Fake news and fake aid
BIZLINKS - Rey Gamboa (The Philippine Star) - March 13, 2018 - 12:00am

The front act for today’s column is fake news, and some may argue, it should be treated as the main essay. Just the same, bear with me and hear me out on my thoughts.

Being netizens who just don’t rely on the printed word that gets delivered to our doorsteps every morning, we would in all probability have already come across the scientific and impressive study conducted by a team from the Massachusetts Institute of Technology.

Published in the journal Science last week, news versions have been spreading fast on social media about the findings of the MIT team after analyzing “rumor cascades” on Twitter from 2006 to 2017.

Studying 126,000 rumors that were spread by approximately three million people, the study concluded that false news reached more people than the truth, and that the top one percent of false news cascades were passed on by 1,000 to 100,000 people, while true news was rarely spread to more than 1,000.

More scary is the study’s last paragraph: “The greater likelihood of people to retweet falsity more than the truth is what drives the spread of false news, despite network and individual factors that favor the truth.

“Furthermore, although recent testimony before congressional committees on misinformation in the United States has focused on the role of bots in spreading false news, we conclude that human behavior contributes more to the differential spread of falsity and truth than automated robots do.”

The research scientists admit that more research is needed to understand this new age phenomenon (“false news spreads farther, faster, deeper, and more broadly than the truth because humans, not robots, are more likely to spread it”), as well as how to correct such behavior.

Scary trolls

The study did not mention another new-age phenomenon, namely the existence of trolls, or paid fake news purveyors on social media channels, and its significance in the population of three million who had played a part in spreading 126,000 rumors over the study’s 12-year period.

I guess it would have been difficult for the MIT team to vet the integrity of each of the three million gossipmongers subjected to the study, but the role of trolls, and more importantly, troll farms is shaping up to be undeniable factors that have “reshaped” history.

For me, trolls and troll farms are scarier, as investigations on the role of Russia in the last US elections have shown. In fact, right within our own national boundaries, the part that trolls played in the last presidential elections was fleshed out in a year-long research study by two faculty members of the Institute of Massachusetts Amherst using in-depth interviews of locally-based disinformation mercenaries.

The MIT study stated in its closing paragraph that fake news can drive misinformed elections, and also the misallocation of resources during terror attacks and natural disasters, and the misalignment of business investments. That is scary indeed, especially in the face of more disciplined troll armies.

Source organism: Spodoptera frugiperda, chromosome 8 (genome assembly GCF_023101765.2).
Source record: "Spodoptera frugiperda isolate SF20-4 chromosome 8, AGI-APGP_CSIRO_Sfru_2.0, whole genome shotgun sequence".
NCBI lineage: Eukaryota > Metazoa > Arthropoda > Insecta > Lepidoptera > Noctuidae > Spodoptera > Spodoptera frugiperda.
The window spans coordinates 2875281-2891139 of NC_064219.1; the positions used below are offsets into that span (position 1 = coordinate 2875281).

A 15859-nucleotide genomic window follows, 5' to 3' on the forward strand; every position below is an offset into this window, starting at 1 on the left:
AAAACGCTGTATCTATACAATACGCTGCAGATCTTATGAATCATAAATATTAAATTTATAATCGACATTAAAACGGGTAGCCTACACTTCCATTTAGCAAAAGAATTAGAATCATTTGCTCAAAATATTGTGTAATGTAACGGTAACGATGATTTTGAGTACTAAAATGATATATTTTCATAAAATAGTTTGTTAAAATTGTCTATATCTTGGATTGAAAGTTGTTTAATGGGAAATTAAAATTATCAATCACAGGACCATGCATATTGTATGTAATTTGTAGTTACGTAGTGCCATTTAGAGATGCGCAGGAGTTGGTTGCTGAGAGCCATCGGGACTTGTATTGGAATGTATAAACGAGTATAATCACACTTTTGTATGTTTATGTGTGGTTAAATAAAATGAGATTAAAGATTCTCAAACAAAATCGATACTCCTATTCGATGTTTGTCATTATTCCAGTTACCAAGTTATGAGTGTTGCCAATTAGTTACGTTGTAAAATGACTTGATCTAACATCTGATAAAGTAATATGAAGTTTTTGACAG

While the MIT scientists call for misinformation-containment policies that would encourage people to stop spreading false news, so should there be tighter rules to curtail trolls and troll farms, as well as malicious bots that mechanically amplify false information.

Tiger news

Quick segue: Tiger Woods moved to five under in the second round of the PGA’s Valspar Championship over the weekend. This was definitely no fake news as social media went haywire with excited tweets (@JayCoffinGC: We have a developing situation…Tiger Woods, solo leader).

Tiger may or may not last the three rounds (this column’s press deadline is Sunday for the Tuesday edition), but for me, the return of the old speed, sharp swings, flawless chips and putts, and great scoring was enough to make my day. That was indeed welcome news.

Debt-trap diplomacy

And for the meat of today’s column, let this be a short and sweet protest of the loans that the Philippine government is negotiating with the Chinese government.

Why is the Department of Transportation signing a loan, targeted by the end of the year, for the construction of the proposed PNR Bicol Express (estimated at P170 billion) at such preposterous terms, i.e., payable in 20 years at two percent interest per annum?

In contrast, the Japanese government is extending a 100-billion yen (roughly P48 billion) loan to partly finance the P365-billion Metro Manila subway project that will run between Mindanao Avenue in Quezon City to the Ninoy Aquino International Airport at 0.1 percent interest, payable in 40 years with a 12-year grace period.

Kirk Ramos, a former colleague, argues that the Philippines has been utilizing Japanese soft loans since time immemorial, hence the preferential and favored rate. On the other hand, he further says, the Chinese interest rate does not fall far from ADB’s indicative lending rates for loans under the LIBOR-based loan facility.

Ramos also points out that Japan is not in a position to lend the Philippines as much money for its long-term development, whereas China has, if we are to consider that it is America’s biggest creditor, now standing at $1.8 trillion.

Still, the nagging fears of a real debt-trap diplomacy situation is shaping up, given what is now becoming apparent in many poor countries that have signed up with China’s Road and Belt investment plan, but had to cede disputed territory or control of infrastructure when unable to repay loans.

Now, this is called fake aid, and is definitely not fake news.

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Should you wish to share any insights, write me at Link Edge, 25th Floor, 139 Corporate Center, Valero Street, Salcedo Village, 1227 Makati City. Or e-mail me at reydgamboa@yahoo.com. For a compilation of previous articles, visit www.BizlinksPhilippines.net.

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